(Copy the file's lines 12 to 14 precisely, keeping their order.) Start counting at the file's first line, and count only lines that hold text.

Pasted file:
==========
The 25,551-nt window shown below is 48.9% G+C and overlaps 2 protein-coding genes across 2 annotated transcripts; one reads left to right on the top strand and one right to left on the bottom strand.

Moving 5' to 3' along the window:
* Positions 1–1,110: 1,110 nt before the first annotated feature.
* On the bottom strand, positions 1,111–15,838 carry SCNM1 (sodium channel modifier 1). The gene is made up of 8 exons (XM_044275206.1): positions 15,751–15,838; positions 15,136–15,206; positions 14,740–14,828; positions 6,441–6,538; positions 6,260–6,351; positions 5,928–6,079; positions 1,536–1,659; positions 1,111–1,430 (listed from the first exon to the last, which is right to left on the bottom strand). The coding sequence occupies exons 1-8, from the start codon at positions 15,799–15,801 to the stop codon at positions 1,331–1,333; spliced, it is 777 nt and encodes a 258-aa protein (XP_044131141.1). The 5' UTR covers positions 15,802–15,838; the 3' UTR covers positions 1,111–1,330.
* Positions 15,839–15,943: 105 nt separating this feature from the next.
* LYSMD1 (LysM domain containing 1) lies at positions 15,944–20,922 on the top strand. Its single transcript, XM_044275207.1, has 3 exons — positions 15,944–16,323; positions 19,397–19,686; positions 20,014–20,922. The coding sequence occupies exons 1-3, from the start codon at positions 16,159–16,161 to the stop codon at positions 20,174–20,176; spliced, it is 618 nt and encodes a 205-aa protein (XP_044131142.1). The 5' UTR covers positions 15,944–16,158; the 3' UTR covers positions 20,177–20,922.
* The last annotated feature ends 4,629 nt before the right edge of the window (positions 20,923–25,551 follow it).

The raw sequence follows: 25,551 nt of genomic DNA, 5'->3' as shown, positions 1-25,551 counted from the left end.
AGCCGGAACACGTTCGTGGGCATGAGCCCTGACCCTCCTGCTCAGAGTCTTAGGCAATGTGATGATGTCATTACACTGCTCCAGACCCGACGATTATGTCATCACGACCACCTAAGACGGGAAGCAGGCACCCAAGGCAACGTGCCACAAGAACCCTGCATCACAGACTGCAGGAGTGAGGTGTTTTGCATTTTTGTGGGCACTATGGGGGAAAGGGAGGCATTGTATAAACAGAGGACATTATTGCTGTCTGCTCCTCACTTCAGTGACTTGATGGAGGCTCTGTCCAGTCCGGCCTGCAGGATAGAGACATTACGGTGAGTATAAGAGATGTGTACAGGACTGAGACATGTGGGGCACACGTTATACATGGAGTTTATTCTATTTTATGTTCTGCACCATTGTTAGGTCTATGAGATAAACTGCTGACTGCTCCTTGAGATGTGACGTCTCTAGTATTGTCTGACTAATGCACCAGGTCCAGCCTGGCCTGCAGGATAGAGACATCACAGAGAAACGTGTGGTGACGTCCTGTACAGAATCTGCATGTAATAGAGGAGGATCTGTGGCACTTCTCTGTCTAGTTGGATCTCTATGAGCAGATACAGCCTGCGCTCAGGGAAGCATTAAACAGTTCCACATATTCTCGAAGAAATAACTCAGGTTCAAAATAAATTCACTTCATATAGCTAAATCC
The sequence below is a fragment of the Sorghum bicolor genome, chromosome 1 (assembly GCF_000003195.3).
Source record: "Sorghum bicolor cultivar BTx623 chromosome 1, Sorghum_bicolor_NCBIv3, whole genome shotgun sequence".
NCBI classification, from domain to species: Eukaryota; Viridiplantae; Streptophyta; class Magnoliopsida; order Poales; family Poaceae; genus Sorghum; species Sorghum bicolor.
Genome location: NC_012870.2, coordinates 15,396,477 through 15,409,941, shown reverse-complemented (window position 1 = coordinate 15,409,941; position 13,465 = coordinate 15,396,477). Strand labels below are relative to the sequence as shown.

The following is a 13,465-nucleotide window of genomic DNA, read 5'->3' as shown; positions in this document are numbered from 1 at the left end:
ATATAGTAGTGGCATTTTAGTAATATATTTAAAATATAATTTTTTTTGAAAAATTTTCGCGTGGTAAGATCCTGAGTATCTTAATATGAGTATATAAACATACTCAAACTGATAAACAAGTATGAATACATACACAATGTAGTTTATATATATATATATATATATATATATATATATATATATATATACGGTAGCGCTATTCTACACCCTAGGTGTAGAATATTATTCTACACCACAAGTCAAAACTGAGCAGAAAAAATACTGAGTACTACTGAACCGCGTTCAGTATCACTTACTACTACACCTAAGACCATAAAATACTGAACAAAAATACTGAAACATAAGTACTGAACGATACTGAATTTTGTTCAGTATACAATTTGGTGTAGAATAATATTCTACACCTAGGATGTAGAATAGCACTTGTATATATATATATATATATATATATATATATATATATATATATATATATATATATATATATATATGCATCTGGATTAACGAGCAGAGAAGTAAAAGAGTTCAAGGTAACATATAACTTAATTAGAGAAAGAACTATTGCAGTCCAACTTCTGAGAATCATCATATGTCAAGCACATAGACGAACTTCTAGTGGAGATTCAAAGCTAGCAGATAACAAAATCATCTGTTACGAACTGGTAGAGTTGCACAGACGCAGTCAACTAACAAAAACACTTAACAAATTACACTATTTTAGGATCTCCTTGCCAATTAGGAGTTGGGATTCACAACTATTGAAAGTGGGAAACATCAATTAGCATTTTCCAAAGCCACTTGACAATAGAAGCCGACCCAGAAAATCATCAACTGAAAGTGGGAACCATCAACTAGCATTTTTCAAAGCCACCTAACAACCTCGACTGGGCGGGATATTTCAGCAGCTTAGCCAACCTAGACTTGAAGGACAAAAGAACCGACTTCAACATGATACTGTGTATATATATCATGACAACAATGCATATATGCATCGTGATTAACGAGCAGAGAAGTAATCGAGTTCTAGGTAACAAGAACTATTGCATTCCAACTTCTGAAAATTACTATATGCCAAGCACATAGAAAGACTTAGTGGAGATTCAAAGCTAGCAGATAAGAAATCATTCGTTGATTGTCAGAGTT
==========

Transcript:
NCBI classification, from domain to species: Eukaryota; Viridiplantae; Streptophyta; class Magnoliopsida; order Poales; family Poaceae; genus Sorghum; species Sorghum bicolor.
Genome location: NC_012870.2, coordinates 15,396,477 through 15,409,941, shown reverse-complemented (window position 1 = coordinate 15,409,941; position 13,465 = coordinate 15,396,477). Strand labels below are relative to the sequence as shown.

The following is a 13,465-nucleotide window of genomic DNA, read 5'->3' as shown; positions in this document are numbered from 1 at the left end: